I recently switched to using Eleventy to generate my blog. As part of this process, I needed to implement word counts for each of my posts. I made my own plugin for this as I was unable to find an existing one that met my requirements - they either used regex to parse HTML or included non-text like scripts and code snippets in the count.
Posts about front-end and/or back-end development
I recently switched to using Eleventy to generate my blog. Because Eleventy is very easy to extend, I was able to add more features to my blog - including backlinks.
After nine years of using Jekyll, I’ve switched to using Eleventy (11ty) and redesigned my blog whilst I was at it. I was finding that Jekyll was too limiting and wanted something more capable. In this article, I will talk about why I switched, how I did it, and my thoughts about Eleventy as a new user.
The collapse of Twitter last year got me thinking about closed platforms and reducing the hold that privately owned platforms have over the Internet.
I’ve been blogging for nine years now on my personal website. I like owning my own domain as it allows me to retain control and stay independent of particular services. Private platforms have a tendency to be bought out and/or ruined by commercial interests, especially now with tech growth slowing down and investors getting uneasy.
Bing has now unbanned my blog. My site is still penalised/low in the results, but at least it's appearing now. See the bottom of this article for their response.
My domain was shadow banned by Bing and DuckDuckGo last year, and I don’t know why. Since then, my root domain (rubenwardy.com) has been unbanned but my blog remains banned. The event also negatively impacted the search placement of my root domain; another site that reuploaded some of my content is appearing as the first result when searching for it.
In 2018, I had the opportunity to create a web app for University coursework, as a solo project. I chose to create a package repository for Minetest, an open-source project I help maintain.
Minetest is an open-source game engine with millions of downloads and thousands of weekly players. The project has a very active modding community, and many available games to run. There was one big issue - you had to manually install mods and games by unzipping their files into a directory. This was a very poor user experience.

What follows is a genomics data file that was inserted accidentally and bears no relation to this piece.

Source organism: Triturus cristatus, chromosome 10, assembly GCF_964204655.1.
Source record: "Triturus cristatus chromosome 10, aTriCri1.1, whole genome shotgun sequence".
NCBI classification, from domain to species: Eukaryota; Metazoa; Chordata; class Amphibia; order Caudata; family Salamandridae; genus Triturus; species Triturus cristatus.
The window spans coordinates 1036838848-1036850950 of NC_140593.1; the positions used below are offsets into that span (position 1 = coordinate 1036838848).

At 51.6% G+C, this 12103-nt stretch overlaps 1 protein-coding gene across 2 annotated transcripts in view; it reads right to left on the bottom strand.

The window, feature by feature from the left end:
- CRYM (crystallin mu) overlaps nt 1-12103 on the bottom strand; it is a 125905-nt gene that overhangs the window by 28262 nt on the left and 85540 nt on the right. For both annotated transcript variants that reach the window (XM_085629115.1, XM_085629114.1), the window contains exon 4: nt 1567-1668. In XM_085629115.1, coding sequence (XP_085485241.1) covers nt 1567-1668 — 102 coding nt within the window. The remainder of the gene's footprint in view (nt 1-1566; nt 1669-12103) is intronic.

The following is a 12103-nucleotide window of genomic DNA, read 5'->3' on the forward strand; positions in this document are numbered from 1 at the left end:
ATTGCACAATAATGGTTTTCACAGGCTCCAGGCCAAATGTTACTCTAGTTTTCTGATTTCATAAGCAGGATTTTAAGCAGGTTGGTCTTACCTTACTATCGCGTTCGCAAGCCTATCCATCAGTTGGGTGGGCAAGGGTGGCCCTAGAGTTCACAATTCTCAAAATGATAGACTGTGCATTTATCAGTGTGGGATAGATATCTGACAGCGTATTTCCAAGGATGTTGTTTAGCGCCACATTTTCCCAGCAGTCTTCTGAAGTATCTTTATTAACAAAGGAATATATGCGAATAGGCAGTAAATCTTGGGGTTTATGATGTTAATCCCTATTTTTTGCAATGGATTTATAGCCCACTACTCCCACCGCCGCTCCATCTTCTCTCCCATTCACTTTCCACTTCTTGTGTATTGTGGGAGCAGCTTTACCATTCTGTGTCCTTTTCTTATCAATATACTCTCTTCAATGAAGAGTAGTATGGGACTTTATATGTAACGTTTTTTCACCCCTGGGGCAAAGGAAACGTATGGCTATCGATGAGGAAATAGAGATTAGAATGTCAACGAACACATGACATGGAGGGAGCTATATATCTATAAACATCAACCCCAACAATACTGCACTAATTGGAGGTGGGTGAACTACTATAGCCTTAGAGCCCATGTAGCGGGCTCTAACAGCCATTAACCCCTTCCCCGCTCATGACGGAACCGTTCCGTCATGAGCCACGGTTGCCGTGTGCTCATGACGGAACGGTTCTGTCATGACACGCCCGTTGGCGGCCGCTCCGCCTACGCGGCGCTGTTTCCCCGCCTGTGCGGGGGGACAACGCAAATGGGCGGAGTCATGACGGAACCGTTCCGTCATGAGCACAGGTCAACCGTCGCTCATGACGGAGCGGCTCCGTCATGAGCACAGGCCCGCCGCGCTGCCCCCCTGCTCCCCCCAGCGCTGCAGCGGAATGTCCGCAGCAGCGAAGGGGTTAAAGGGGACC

Markdown is a common choice for rich text formatting due to its readability and ease-of-use. Unlike a lot of markup, it aims to match natural text. It’s even easy for beginner users, and there are WYSIWYG editors available.
We will be using the Python Markdown library to convert Markdown to HTML. Markdown doesn’t have a well-defined standard. The library aims to comply with what little is defined by the Markdown syntax specification, meaning that it is also often stricter than other parsers.
This article will show you how to verify a user’s identity by letting them associate their account with an external third party phpBB account. I used Python and Flask to achieve this, however any language and framework should work, and shouldn’t be too hard to port to.
I recently wrote and released a python module to allow fetching of profile data.
You can install it using pip:
pip install beautifulsoup4 phpbb-parser
Here’s how you import and use a profile:
import phpbb_parser as parser username = "rubenwardy" profile = parser.get_profile("https://forum.minetest.net", username) if profile: signature = profile.signature.text location = profile.get("location") or "unknown" github = profile.get("github") or "none" print(username + " from " + location + " has github " + github) print("Signatue: " + signature.text) else: print("Could not get profile!")
profile.signature is a beautifulsoup4 object.
I was contacted by a client to create a system which calculates the workload for employees based on their assignment to tasks and appointments.
The system needs to solve two problems: Firstly, different staff members work different numbers of hours, which makes it hard to allocate tasks fairly and proportionally. Secondly, the client wanted to use the system to analyse past workloads and to anticipate future workload, in order to improve her system of work.
Hello 2015! Recently I have created an implementation of the 3D projection algorithm. It is just wireframe models. It works pretty well, except it doesn’t do frustum culling. You still see things that are behind you, but upside down.
The source code of this implementation is available under the WTFPL or CC0 licenses - you can choose which one you want to use. Use WASD to move, arrow keys to rotate, space to ascend and shift to descend.
Hi all! I’m back again for another post. This time I am going to show off a project I have had for quite a while - it is a cellular automaton which simulates the Lotka Volterra equations.
Just a short post this time - I have created some widgets for the chess website Lichess. I was quite surprised that these did not exist yet, in any form. Luckily Lichess exposes an API to use. You can have a look at them by clicking the link below.